*v*

_{x}= v_{xo}*,*Again at time

*t = t*then final position

*x = x*and final velocity

*v _{x} = v_{x}*

In physics, acceleration is the rate at which the velocity of a body changes with time.

*⇒** dv _{x }= a_{x }dt*

When, *t = 0 ** then* *v _{x} = v_{xo }*and when,

*t = t*then

*v*in this range, integrate the above equation,

_{x}= v_{x }*⇒ **v _{x} – v_{xo }= a_{x }(t – o) *

*∴ **v _{x} = v_{xo} + a_{x}t *

### (b) Derivation of equation, x= x_{o }+ ½(v_{xo+}v_{x})t

Let, a body moves along X -axis with uniform acceleration. Let, at initial time *t = 0 *then initial position

*x = x _{0 }* and Initial velocity

*v*Again final at time

_{x}= v_{xo }*t = t*then final position

*x = x*and final velocity

_{0}*v*

_{x}= v_{xo}So, after *t* second the average velocity of the particle

*∴ *x= x_{o }+ ½(v_{xo }+v_{x})t

(c) Derivation of equation, x= x_{o }+v_{xo}t+½a_{x}t^{2}

Let, a body moves along X -axis with uniform acceleration *a _{x}*. Let, at time

*t=0*then initial position

*x = x*and Initial velocity

_{0}*v*, Again at time

_{x}= v_{xo}*t = t*then final position

*x = x*and final velocity

*v*.

_{x}= v_{x}In physics, acceleration is the rate at which the velocity of a body changes with time.

*⇒** dv _{x} = a_{x} dt*

When *t = 0 *then *v _{x} = v_{xo }*and when

*t = t*then

*v*in this range integrate the above equation we get,

_{x}= v_{x }*⇒** v _{x} – v_{xo }= a_{x }(t- o) *

*∴ **v _{x} = v_{xo }+ a_{x}t … … … (1) *

Since, the velocity of a moving body is defined as its rate of displacement so by the definition,

*⇒ **dx = v _{xo }dt + a_{x}t dt*

When, *t = 0 *then *x = x _{0 }*and when

*t= t*then

*x = x*in this range integrate the above equation we get,

*⇒** x – x _{o} = v_{xo} (t-o) +*

*½*

*a*

_{x }(t^{2 }– 0)*⇒** x = x _{o} + v_{xo} t + *

*½*

*a*

_{x }t^{2}(Answer)Again, *⇒** x – x _{o} = v_{xo} t + *

*½*

*a*

_{x }t^{2 }##### ∴ *S = v*_{xo} t + *½ **a*_{x }t^{2 }[ ∵ *x – x*_{o }= S]

_{xo}t +

_{x }t

^{2 }[

_{o }= S]

Let, a body moves along X -axis with uniform acceleration *a _{x }* Let, at time

*t = 0*then initial position

*x = 0*and Initial velocity

*v*Again at time

_{x}= v_{xo }*t = t*then final position

*x = x*and final velocity

*v*

_{x}= v_{x}*.*

In physics, acceleration is the rate at which the velocity of a body changes with time.

*⇒** v _{x }dv_{x }= a_{x }dx*

When *x = x _{o}* then

*v*and when,

_{x }= v_{xo }*x = x*then

*v*in this range, Integrate the above equation we get,

_{x }= v_{x }

#### Laws of falling bodies:

During free fall, the bodies obey three laws. These laws are known as laws of falling bodies. In 1589 A.D. Galileo was the first to demonstrate and then formulate these equations.

1st law:

All the freely falling bodies traverse equal distance at equal interval of time.

2nd law:

The velocity of the freely falling bodies is proportional to the time taken to fall. If the velocity of the falling bodies is *v* and time taken to fall *t* then according to 2nd law, *v *∝ *t*

3rd law:

The distance traversed by the freely falling bodies is proportional to the square of the time of fall. If the distance traversed by the falling bodies *h* and time taken to fall is *t*, then according to 3rd law *h*∝*t ^{2}*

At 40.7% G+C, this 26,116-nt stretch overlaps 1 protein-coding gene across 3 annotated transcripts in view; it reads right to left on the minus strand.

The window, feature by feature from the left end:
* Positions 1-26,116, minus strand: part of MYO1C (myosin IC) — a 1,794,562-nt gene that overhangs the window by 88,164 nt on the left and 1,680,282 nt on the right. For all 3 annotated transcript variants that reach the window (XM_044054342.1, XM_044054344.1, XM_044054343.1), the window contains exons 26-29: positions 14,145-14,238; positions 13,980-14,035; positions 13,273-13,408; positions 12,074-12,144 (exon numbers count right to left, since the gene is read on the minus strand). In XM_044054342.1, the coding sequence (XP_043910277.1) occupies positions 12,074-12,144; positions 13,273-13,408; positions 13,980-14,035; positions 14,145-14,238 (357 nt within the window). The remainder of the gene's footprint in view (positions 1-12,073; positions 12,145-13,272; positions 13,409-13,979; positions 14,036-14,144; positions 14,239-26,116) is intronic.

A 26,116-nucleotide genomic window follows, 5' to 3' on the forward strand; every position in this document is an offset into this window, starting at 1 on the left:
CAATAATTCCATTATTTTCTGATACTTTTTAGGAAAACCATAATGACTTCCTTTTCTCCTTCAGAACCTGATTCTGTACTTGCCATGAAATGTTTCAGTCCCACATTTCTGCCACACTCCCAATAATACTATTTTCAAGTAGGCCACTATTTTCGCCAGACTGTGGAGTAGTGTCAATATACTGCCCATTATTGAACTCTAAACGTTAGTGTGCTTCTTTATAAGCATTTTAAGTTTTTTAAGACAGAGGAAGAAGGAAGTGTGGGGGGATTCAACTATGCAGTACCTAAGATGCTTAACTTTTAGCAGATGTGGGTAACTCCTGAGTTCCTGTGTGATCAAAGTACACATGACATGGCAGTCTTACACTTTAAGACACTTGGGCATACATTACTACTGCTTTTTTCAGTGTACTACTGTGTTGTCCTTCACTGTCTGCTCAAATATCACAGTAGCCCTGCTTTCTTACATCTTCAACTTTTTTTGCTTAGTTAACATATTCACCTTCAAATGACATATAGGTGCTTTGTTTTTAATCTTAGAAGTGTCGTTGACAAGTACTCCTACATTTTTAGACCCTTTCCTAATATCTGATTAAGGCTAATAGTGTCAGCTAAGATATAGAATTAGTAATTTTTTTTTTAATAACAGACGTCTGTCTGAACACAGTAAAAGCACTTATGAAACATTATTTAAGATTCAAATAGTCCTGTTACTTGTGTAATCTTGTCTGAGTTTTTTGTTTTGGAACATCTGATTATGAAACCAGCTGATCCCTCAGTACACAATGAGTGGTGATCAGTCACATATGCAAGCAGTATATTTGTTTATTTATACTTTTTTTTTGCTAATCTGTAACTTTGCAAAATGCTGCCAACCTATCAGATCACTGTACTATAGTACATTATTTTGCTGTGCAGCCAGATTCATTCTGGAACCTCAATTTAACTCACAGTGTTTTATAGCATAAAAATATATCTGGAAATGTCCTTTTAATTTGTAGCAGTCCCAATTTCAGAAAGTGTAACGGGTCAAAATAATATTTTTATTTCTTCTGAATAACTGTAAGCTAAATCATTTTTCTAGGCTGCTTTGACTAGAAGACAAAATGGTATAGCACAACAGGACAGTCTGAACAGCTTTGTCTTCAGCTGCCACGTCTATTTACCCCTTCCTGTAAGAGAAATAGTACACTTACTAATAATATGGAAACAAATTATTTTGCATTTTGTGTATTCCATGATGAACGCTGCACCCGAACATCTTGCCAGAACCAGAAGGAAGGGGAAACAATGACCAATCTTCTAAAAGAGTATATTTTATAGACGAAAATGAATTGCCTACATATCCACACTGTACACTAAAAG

Guinea and feather experiment:

Newton proved the first law of freely falling bodies by this experiment.

He removed air from a tall hollow glass tube which contained a guinea

and a feather. On inverting the tube he found that both the feather and

the guinea reach the bottom of the tube at the same time. It is proved

that, in vacuum all bodies travel equal distance in equal interval time.

In 1971, astronaut R. Scott released a hammer from one hand and a

feather from the other on the moon and observed that both fall together.

Derivation of the equations of motion by (v – t) graphical method

(1) Derivation of v = v_{o}+at

The velocity-Time graph of a body shown in (fig. X) the initial velocity of the body is v_{0} at point A. From A to B the velocity changes at a uniform rate that means; there is a uniform acceleration *a *from A to B in time *t* its final velocity becomes *v *which is equal to BC in the graph (fig. X). The perpendicular is drawn from point C. AD parallel to OC and perpendicular BE from point B to OE is drawn. From (fig. X)

Initial velocity,

*v _{o}*

*= OA = DC…. …. …. … (1)*

Final velocity,

*v** = BC ….. …. ….. … … .. (2)*

But, BC = BD + DC … … ..(3)

So, *v** = BD+DC*

Or, *v** = BD+ **v*_{o}* … … … … (4)*

We know, acceleration, *a*= slope of line AB from (fig. X)

But, AD = OC= *t*

Or, BD = *at*

Now we get from the equation (4)

*v = at + v _{0} *

*∴*

*v = v*

_{0}+ at(2) Derivation of equation, s = v_{o }t+ ½at^{2}

Let the body travel a distance *s* in time *t*. In (fig. X) the distance travelled by the body is given by the area of the space between AB and OC= area OABC

Distance travelled = Area OABC

*s*= Area of the rectangle OACD + Area of the triangle ABD

*Or, s = OA**× OC+**½**× AD× BD*

*Or, s = (v _{o}*

*× t) +*

*½*

*× t× at [*

*∵*

*AD=t and BD = at*

*]*

*∴** s = v _{o}*

*t +*

*½*

*at*

^{2}… … … (5)

From (fig. X) we have seen that, distance (s) travelled by the body in time

*t*= area of the trapezium OABC

Now, we eliminate *t*from equation (6)

Putting the value of *t*in equation (6)

Linear Motion Details

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Linear Motion Details

Linear Motion Details

Linear Motion Details

Linear Motion Details

Linear Motion Details